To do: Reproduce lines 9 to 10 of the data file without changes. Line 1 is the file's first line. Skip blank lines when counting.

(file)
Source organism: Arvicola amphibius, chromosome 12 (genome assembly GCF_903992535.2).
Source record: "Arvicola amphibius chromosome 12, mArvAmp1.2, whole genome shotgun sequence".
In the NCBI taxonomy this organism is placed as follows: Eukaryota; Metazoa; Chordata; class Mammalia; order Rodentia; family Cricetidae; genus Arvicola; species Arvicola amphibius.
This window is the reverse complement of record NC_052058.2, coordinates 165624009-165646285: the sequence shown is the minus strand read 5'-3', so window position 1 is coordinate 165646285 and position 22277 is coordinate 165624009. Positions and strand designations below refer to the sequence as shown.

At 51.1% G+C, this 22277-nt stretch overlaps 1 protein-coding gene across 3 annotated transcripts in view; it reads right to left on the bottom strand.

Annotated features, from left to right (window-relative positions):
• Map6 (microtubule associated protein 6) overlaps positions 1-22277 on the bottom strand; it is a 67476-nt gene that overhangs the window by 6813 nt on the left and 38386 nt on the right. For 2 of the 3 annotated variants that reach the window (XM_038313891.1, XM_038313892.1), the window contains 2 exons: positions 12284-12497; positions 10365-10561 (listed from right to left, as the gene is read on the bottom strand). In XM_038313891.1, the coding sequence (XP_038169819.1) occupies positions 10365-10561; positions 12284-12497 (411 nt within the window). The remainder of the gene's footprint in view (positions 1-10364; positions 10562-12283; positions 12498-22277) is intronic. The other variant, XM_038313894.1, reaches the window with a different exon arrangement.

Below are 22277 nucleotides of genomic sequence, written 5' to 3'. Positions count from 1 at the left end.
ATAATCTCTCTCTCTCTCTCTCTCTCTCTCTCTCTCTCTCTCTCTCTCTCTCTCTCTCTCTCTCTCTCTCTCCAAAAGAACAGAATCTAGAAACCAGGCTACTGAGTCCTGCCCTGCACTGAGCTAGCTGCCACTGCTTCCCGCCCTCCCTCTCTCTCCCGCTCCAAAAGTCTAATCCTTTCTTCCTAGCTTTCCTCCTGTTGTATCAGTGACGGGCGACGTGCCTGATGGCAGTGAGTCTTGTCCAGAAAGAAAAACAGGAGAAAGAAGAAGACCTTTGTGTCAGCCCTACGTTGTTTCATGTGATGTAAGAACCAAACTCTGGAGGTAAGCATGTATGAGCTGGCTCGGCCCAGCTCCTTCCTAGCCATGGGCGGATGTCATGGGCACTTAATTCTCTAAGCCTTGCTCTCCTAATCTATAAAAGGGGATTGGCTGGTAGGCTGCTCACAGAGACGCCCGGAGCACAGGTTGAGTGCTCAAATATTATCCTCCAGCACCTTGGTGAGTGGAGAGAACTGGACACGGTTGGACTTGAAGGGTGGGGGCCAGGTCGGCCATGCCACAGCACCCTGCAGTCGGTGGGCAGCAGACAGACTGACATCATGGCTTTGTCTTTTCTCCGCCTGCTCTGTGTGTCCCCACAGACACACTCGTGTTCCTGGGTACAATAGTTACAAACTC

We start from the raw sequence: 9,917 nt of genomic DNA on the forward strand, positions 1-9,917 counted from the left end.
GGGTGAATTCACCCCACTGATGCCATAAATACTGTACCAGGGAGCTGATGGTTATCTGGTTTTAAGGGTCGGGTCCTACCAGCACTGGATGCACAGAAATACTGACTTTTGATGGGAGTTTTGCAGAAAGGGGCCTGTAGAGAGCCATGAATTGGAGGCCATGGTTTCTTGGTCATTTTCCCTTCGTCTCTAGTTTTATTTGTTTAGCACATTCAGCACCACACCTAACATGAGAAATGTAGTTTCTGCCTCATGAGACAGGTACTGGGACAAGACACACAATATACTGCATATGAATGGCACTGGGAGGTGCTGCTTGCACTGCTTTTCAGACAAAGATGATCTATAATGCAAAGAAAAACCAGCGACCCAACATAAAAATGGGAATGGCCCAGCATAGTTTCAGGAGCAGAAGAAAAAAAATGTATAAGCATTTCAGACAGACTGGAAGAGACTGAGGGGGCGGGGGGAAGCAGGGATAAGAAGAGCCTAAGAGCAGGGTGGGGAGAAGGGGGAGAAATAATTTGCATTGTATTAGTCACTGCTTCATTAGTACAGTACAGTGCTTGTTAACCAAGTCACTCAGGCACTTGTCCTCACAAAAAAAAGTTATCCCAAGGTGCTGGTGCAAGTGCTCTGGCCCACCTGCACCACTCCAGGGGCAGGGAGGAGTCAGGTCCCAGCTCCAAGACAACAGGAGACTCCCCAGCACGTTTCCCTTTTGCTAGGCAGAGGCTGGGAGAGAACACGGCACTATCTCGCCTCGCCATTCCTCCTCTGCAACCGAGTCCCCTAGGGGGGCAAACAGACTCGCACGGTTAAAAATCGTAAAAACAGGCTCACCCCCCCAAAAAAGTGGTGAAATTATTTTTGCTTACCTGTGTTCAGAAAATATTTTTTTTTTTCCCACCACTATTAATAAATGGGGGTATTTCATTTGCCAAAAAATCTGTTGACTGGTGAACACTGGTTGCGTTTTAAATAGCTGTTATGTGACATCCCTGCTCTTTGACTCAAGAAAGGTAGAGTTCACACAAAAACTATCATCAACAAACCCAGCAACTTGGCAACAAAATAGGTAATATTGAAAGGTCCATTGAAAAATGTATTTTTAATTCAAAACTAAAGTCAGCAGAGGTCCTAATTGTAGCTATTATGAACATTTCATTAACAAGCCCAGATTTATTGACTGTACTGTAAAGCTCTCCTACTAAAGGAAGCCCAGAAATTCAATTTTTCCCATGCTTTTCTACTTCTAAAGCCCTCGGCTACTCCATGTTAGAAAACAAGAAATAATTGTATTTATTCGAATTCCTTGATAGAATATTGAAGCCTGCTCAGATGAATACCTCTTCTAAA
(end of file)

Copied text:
ATAATCTCTCTCTCTCTCTCTCTCTCTCTCTCTCTCTCTCTCTCTCTCTCTCTCTCTCTCTCTCTCTCTCTCCAAAAGAACAGAATCTAGAAACCAGGCTACTGAGTCCTGCCCTGCACTGAGCTAGCTGCCACTGCTTCCCGCCCTCCCTCTCTCTCCCGCTCCAAAAGTCTAATCCTTTCTTCCTAGCTTTCCTCCTGTTGTATCAGTGACGGGCGACGTGCCTGATGGCAGTGAGTCTTGTCCAGAAAGAAAAACAGGAGAAAGAAGAAGACCTTTGTGTCAGCCCTACGTTGTTTCATGTGATGTAAGAACCAAACTCTGGAGGTAAGCATGTATGAGCTGGCTCGGCCCAGCTCCTTCCTAGCCATGGGCGGATGTCATGGGCACTTAATTCTCTAAGCCTTGCTCTCCTAATCTATAAAAGGGGATTGGCTGGTAGGCTGCTCACAGAGACGCCCGGAGCACAGGTTGAGTGCTCAAATATTATCCTCCAGCACCTTGGTGAGTGGAGAGAACTGGACACGGTTGGACTTGAAGGGTGGGGGCCAGGTCGGCCATGCCACAGCACCCTGCAGTCGGTGGGCAGCAGACAGACTGACATCATGGCTTTGTCTTTTCTCCGCCTGCTCTGTGTGTCCCCACAGACACACTCGTGTTCCTGGGTACAATAGTTACAAACTC

We start from the raw sequence: 9,917 nt of genomic DNA on the forward strand, positions 1-9,917 counted from the left end.